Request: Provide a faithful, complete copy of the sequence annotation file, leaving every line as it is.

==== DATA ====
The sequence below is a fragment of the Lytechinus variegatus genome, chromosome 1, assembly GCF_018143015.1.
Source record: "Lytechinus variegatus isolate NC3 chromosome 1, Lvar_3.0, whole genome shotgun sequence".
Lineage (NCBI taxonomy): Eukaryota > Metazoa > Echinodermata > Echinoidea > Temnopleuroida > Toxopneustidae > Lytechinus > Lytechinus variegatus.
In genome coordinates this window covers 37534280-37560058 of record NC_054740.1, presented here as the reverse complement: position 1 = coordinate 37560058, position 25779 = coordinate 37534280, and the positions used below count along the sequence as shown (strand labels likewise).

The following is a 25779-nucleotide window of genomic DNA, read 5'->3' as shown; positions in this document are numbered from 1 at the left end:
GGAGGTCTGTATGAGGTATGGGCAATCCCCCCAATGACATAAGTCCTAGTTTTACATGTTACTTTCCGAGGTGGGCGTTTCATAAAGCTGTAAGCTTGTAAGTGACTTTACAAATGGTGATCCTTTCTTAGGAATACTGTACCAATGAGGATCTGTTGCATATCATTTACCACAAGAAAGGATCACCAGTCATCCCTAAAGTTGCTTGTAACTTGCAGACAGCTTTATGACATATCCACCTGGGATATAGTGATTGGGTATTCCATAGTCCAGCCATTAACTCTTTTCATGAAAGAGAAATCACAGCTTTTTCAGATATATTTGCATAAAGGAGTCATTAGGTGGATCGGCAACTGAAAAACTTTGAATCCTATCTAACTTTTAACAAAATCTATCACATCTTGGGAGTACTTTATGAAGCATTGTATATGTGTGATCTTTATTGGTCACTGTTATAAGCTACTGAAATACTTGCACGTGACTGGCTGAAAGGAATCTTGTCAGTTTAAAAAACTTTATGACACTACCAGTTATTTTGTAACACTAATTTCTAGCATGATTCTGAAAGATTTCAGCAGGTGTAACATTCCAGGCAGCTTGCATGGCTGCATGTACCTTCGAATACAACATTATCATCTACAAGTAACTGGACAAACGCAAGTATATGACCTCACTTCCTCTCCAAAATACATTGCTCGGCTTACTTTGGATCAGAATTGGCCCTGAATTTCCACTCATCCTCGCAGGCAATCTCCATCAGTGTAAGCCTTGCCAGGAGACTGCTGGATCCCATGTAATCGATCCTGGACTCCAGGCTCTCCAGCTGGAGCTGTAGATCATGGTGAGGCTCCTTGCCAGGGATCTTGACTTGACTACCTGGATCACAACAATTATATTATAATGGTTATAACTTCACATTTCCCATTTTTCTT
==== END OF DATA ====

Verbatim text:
The sequence below is a fragment of the Lytechinus variegatus genome, chromosome 1, assembly GCF_018143015.1.
Source record: "Lytechinus variegatus isolate NC3 chromosome 1, Lvar_3.0, whole genome shotgun sequence".
Lineage (NCBI taxonomy): Eukaryota > Metazoa > Echinodermata > Echinoidea > Temnopleuroida > Toxopneustidae > Lytechinus > Lytechinus variegatus.
In genome coordinates this window covers 37534280-37560058 of record NC_054740.1, presented here as the reverse complement: position 1 = coordinate 37560058, position 25779 = coordinate 37534280, and the positions used below count along the sequence as shown (strand labels likewise).

The following is a 25779-nucleotide window of genomic DNA, read 5'->3' as shown; positions in this document are numbered from 1 at the left end:
GGAGGTCTGTATGAGGTATGGGCAATCCCCCCAATGACATAAGTCCTAGTTTTACATGTTACTTTCCGAGGTGGGCGTTTCATAAAGCTGTAAGCTTGTAAGTGACTTTACAAATGGTGATCCTTTCTTAGGAATACTGTACCAATGAGGATCTGTTGCATATCATTTACCACAAGAAAGGATCACCAGTCATCCCTAAAGTTGCTTGTAACTTGCAGACAGCTTTATGACATATCCACCTGGGATATAGTGATTGGGTATTCCATAGTCCAGCCATTAACTCTTTTCATGAAAGAGAAATCACAGCTTTTTCAGATATATTTGCATAAAGGAGTCATTAGGTGGATCGGCAACTGAAAAACTTTGAATCCTATCTAACTTTTAACAAAATCTATCACATCTTGGGAGTACTTTATGAAGCATTGTATATGTGTGATCTTTATTGGTCACTGTTATAAGCTACTGAAATACTTGCACGTGACTGGCTGAAAGGAATCTTGTCAGTTTAAAAAACTTTATGACACTACCAGTTATTTTGTAACACTAATTTCTAGCATGATTCTGAAAGATTTCAGCAGGTGTAACATTCCAGGCAGCTTGCATGGCTGCATGTACCTTCGAATACAACATTATCATCTACAAGTAACTGGACAAACGCAAGTATATGACCTCACTTCCTCTCCAAAATACATTGCTCGGCTTACTTTGGATCAGAATTGGCCCTGAATTTCCACTCATCCTCGCAGGCAATCTCCATCAGTGTAAGCCTTGCCAGGAGACTGCTGGATCCCATGTAATCGATCCTGGACTCCAGGCTCTCCAGCTGGAGCTGTAGATCATGGTGAGGCTCCTTGCCAGGGATCTTGACTTGACTACCTGGATCACAACAATTATATTATAATGGTTATAACTTCACATTTCCCATTTTTCTT